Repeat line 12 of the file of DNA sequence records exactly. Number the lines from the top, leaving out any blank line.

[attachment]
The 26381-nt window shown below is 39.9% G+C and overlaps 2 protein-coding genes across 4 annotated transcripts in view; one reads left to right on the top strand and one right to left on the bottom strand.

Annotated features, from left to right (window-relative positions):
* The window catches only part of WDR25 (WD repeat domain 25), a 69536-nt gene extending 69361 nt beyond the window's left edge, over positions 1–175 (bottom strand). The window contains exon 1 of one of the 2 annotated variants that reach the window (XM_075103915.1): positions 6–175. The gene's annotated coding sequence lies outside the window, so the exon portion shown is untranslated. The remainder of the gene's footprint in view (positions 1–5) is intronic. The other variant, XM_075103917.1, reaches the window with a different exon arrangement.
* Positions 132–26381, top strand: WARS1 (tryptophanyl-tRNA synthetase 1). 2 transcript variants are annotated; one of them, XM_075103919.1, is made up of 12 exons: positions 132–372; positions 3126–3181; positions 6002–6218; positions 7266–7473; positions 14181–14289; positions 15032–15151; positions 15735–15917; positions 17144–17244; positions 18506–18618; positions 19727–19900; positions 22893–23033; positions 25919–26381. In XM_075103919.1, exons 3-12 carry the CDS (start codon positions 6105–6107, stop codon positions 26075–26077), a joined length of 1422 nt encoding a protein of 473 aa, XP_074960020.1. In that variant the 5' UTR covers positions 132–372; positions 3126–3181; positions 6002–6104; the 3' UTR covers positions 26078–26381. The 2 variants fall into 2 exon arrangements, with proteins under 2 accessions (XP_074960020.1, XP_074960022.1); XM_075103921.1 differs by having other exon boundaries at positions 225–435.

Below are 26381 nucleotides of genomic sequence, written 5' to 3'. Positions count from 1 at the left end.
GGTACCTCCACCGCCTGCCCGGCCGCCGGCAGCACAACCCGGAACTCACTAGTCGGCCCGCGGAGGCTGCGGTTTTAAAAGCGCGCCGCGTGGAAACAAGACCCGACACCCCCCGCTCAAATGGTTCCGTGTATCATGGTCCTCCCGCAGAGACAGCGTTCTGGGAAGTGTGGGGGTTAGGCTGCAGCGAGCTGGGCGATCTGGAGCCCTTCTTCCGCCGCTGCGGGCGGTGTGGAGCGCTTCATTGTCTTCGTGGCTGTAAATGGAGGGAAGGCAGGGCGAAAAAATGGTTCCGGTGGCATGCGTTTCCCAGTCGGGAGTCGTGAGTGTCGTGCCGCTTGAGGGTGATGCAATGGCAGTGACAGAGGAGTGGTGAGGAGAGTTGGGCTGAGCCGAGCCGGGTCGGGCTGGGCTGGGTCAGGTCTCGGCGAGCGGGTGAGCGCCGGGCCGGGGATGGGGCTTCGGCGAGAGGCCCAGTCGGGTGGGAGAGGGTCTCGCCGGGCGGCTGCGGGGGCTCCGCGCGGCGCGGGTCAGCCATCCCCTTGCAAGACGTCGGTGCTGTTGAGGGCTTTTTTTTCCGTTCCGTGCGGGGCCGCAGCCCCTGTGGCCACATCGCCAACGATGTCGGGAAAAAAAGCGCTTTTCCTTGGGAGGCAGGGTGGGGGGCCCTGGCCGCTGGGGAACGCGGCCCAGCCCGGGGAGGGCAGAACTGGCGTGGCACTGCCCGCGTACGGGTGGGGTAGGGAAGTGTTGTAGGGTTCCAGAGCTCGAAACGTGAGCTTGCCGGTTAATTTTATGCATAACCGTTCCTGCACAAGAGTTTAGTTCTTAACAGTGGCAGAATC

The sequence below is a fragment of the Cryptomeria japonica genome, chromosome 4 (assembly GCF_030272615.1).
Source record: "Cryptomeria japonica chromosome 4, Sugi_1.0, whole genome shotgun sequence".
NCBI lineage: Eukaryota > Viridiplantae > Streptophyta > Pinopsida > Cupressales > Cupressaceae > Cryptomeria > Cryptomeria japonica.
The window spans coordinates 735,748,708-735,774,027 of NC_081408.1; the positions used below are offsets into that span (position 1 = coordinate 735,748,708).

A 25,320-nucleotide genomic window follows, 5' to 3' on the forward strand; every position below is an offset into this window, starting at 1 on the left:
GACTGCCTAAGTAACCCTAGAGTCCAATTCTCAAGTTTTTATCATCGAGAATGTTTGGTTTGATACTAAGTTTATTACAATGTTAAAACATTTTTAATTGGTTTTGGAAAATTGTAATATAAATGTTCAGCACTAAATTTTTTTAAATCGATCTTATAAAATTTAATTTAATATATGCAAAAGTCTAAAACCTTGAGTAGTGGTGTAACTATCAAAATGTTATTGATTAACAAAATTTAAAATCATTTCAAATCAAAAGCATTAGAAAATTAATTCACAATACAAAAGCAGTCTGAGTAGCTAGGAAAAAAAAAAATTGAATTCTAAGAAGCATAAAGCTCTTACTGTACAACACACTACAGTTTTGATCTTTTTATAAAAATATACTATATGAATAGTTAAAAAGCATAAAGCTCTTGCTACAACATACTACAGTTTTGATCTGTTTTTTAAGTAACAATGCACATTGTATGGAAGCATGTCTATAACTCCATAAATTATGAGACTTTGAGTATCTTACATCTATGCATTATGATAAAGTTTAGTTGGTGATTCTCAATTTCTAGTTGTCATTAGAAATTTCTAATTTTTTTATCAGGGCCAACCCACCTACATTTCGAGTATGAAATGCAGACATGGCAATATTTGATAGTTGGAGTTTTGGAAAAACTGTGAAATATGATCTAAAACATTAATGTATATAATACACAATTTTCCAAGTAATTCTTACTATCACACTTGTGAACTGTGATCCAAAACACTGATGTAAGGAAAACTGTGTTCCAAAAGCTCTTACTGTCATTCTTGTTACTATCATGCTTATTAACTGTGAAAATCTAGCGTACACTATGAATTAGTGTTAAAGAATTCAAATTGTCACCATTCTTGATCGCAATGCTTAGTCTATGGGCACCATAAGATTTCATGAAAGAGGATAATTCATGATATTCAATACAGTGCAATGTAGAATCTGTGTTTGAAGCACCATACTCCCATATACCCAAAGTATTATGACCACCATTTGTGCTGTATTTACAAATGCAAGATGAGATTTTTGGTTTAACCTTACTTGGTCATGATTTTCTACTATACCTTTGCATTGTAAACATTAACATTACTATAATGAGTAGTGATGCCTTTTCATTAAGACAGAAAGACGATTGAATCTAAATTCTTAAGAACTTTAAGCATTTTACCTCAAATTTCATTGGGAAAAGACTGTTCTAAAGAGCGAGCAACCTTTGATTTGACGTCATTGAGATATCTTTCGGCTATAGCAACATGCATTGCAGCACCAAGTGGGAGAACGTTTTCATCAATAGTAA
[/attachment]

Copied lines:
GACTGCCTAAGTAACCCTAGAGTCCAATTCTCAAGTTTTTATCATCGAGAATGTTTGGTTTGATACTAAGTTTATTACAATGTTAAAACATTTTTAATTGGTTTTGGAAAATTGTAATATAAATGTTCAGCACTAAATTTTTTTAAATCGATCTTATAAAATTTAATTTAATATATGCAAAAGTCTAAAACCTTGAGTAGTGGTGTAACTATCAAAATGTTATTGATTAACAAAATTTAAAATCATTTCAAATCAAAAGCATTAGAAAATTAATTCACAATACAAAAGCAGTCTGAGTAGCTAGGAAAAAAAAAAATTGAATTCTAAGAAGCATAAAGCTCTTACTGTACAACACACTACAGTTTTGATCTTTTTATAAAAATATACTATATGAATAGTTAAAAAGCATAAAGCTCTTGCTACAACATACTACAGTTTTGATCTGTTTTTTAAGTAACAATGCACATTGTATGGAAGCATGTCTATAACTCCATAAATTATGAGACTTTGAGTATCTTACATCTATGCATTATGATAAAGTTTAGTTGGTGATTCTCAATTTCTAGTTGTCATTAGAAATTTCTAATTTTTTTATCAGGGCCAACCCACCTACATTTCGAGTATGAAATGCAGACATGGCAATATTTGATAGTTGGAGTTTTGGAAAAACTGTGAAATATGATCTAAAACATTAATGTATATAATACACAATTTTCCAAGTAATTCTTACTATCACACTTGTGAACTGTGATCCAAAACACTGATGTAAGGAAAACTGTGTTCCAAAAGCTCTTACTGTCATTCTTGTTACTATCATGCTTATTAACTGTGAAAATCTAGCGTACACTATGAATTAGTGTTAAAGAATTCAAATTGTCACCATTCTTGATCGCAATGCTTAGTCTATGGGCACCATAAGATTTCATGAAAGAGGATAATTCATGATATTCAATACAGTGCAATGTAGAATCTGTGTTTGAAGCACCATACTCCCATATACCCAAAGTATTATGACCACCATTTGTGCTGTATTTACAAATGCAAGATGAGATTTTTGGTTTAACCTTACTTGGTCATGATTTTCTACTATACCTTTGCATTGTAAACATTAACATTACTATAATGAGTAGTGATGCCTTTTCATTAAGACAGAAAGACGATTGAATCTAAATTCTTAAGAACTTTAAGCATTTTACCTCAAATTTCATTGGGAAAAGACTGTTCTAAAGAGCGAGCAACCTTTGATTTGACGTCATTGAGATATCTTTCGGCTATAGCAACATGCATTGCAGCACCAAGTGGGAGAACGTTTTCATCAATAGTAA